Start of the Sydney-Hobart Yacht Race, 1971

Start of the Sydney-Hobart Yacht Race, 1971
Super Yachts
Image by State Library of New South Wales collection
Format: 1 photonegative – 35 x 24 mm.

Notes: The Amphicar was a German vehicle manufactured 1960-1968. It was the first commercially produced amphibious car and used a Triumph Herald engine over the rear axle to power the wheels and twin propellors. In the water, the front wheels acted as rudders. The body was steel.

From the collections of the Mitchell Library, State Library of New South Wales www.sl.nsw.gov.au

Information about photographic collections of the State Library of New South Wales acms.sl.nsw.gov.au/search/SimpleSearch.aspx

Persistent url: acms.sl.nsw.gov.au/item/itemDetailPaged.aspx?itemID=146252

189 Comments

  1. Fabulous! The bodywork looks reasonably Heraldish too. Though I don’t think the Herald had little fins on the rear wings like that. And obviously it had a radiator grille.

  2. I’m amazed that we’re not all driving amphibious cars now. In Sydney you’d get far more use of of one than a 4 wheel drive.

  3. These cars also used parts from Mercedes Benz. If I’m not mistaken, the transmission was produced by Daimler-Benz. A 1966 model 770 recently sold at RM Auctions for $44,000 [http://www.rmauctions.com/CarDetails.cfm?SaleCode=MO08&CarID=r197&Currency=]

  4. LOL—–something similar to mine eh???LOL
    don’t think James Bond would be seen in this one though!!

    thanks for coming and visiting me picklingtures!!

  5. I saw one of these once on a visit to Oban in Scotland, must have been about 67-68. Good to see more information about it. Thanks

  6. Wow so epically cool!!! I dig this shot!!

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  7. To help seal out the water there was a secondary latch in the bottom of each door panel. You either pushed it down or or rotated it somehow and it pulled the doors in tighter against the weatherstrips.

    Seen one on display this past summmer at Harold Warp’s Pioneer Village in Minden, Nebraska this past summer..

    http://www.pioneervillage.com

  8. Amphicar — It’s as much a classic as the Tucker, Delorean, Kaiser Darrin, Edsel, Chrysler Airflow and others that dared to be different.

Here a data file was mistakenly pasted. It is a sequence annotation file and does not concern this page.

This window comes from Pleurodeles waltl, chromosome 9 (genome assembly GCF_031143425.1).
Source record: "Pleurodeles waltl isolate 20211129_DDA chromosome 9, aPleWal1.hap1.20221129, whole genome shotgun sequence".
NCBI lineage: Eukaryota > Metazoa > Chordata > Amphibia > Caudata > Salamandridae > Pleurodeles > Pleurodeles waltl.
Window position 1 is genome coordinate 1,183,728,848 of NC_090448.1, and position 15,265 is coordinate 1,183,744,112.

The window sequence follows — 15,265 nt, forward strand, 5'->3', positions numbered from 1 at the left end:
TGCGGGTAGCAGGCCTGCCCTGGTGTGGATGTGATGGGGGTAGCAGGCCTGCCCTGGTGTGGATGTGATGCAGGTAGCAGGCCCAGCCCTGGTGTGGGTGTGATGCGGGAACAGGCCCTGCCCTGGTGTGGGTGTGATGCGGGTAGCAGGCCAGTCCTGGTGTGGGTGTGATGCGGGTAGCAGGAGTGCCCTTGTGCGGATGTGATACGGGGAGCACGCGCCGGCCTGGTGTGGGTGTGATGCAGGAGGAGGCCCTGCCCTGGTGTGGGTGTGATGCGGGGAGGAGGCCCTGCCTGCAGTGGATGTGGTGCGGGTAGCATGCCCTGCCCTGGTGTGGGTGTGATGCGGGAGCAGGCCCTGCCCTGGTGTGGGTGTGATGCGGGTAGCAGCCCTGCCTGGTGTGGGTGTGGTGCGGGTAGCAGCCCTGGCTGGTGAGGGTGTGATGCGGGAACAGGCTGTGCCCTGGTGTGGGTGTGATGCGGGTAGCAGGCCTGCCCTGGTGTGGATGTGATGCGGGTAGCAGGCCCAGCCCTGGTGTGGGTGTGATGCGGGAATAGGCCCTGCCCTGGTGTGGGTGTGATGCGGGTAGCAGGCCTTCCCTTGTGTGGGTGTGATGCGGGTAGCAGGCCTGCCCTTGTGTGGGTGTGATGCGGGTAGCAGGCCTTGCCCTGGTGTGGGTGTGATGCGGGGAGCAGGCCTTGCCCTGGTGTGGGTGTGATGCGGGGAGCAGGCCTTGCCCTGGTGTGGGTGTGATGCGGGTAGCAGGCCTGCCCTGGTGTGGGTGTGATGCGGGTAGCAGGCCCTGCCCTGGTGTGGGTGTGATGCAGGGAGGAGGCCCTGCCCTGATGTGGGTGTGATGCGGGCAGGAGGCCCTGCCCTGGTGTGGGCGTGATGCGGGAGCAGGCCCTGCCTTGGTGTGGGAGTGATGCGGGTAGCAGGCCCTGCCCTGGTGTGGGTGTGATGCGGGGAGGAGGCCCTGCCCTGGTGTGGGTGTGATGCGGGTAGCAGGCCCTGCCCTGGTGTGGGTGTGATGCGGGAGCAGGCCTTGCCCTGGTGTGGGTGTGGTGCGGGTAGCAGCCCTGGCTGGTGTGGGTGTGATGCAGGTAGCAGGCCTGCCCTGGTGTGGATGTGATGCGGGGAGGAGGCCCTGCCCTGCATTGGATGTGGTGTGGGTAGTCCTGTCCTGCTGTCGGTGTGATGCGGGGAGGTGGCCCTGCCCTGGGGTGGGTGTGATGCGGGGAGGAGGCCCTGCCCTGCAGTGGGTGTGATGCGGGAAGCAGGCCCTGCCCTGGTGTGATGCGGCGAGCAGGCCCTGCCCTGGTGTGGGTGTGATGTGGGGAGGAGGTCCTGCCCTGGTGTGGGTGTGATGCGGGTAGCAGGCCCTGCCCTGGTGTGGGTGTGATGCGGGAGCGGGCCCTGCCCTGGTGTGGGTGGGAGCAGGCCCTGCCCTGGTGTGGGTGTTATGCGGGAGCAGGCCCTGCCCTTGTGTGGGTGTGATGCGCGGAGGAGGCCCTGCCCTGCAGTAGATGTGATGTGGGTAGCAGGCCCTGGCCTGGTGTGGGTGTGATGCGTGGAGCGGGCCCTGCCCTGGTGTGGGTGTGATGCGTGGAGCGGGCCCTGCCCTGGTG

But personally, I’d rather have a 1937 boattail Cord, which wouldn’t even float.

  9. Wow- Way Cool!! I always wanted an Amphicar. I’d seen a few of them when I was growing up in Portland and I always thought it was so cool how they’d drive down the boat launch & into the water.
    Great shot.

    Lloyd

  10. I saw one drive right into Clear Lake in California and tool around. Right down the boat ramp-I never forgot it!

  11. I remember seeing one as a kid in the 70’s. Fascinating things.
    I don’t suppose there are many left now.

  12. There is a red Amphicar just like this in use today in the Guarapiranga Reservoir in São paulo , Brazil. Such a sight!

  13. A former American president , I believe it was — John F. Kennedy, owned one. He used to shock his guest (sometimes foreign dignitaries) –by driving it into the water.

  14. My dad actually owned one of these …terrific fun watching peoples faces as you drive into the water!..LOL

  15. Gee, guess what the insurance would not cover?
    [assuming that it would have even have been available]
    Fire theft & collision?
    First: Collision with what… a pier, another boat or jet-ski a buoy, a swimmer in addition to collision with a car or land-based property.
    Capsizing, sinking, leak damage, fire.
    Drowning perhaps in combination to collision.
    Theft – Report as a stolen car or a boat?
    If you are an underwriter, does your boss hate
    you so much that he would have you work on
    something like this?

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  17. I can remember when the Amphicars were new. It was said of them that they were typical amphibians. They could go on land and in the water but were not well suited to either.

  18. In Poland we have a book character, who is called "Mr. Samochodzik" (Mr Car), and he has the same vehicle. Nice picture 🙂

  19. I’d wear a life jacket if I were them.
    With all the wash from the nearby boats
    and wave, I’d want a bilge pump as well.

  20. How fun. I love that you have added the history for each picture. We found old glass negatives in my Grandmothers belongings when she passed. No one knew about them. We can only guess as to who they may be as they are from the 1850s approx. We wish we knew.

  21. Hi Deanna2003,
    Your glass negatives may be important and you should take them to your nearest city library, museum or historical society for advice. If they are from the 1850’s, they are fairly rare and early in the history of photography

  22. Love all these old shots capturing our history! So lucky to be able to go back and see what wonderful things people have done before us =)

  23. My brother, a professional skipper for Nautor yachts, had one. It leaked like hell and rusted away quite quickly. They should have made it out of stainless steel and fiberglass, then, maybe it would have had a chance.

  24. My dad bought one of those in 1968. It was a 64 model. Twin screws in the back, sealing door jams. It was way cool but way scary. Most of those things sank and that sea looks a bit rough! Mom sold it for 50 bucks

  25. Most of these ideas end up being good at neither task. This one is reputed to have been a bad car and worse boat 😉

  26. @your mistakes…. Good point, but to me it’s more the intrinsic value of being able to do two things with the same object. And… it just LOOKS cool.

  27. I saw one of these at my uncles boat yard when I was a young lad.My guess is the steel body didnt last long so they gave up on em.Suprised no one went fiberglass with them.

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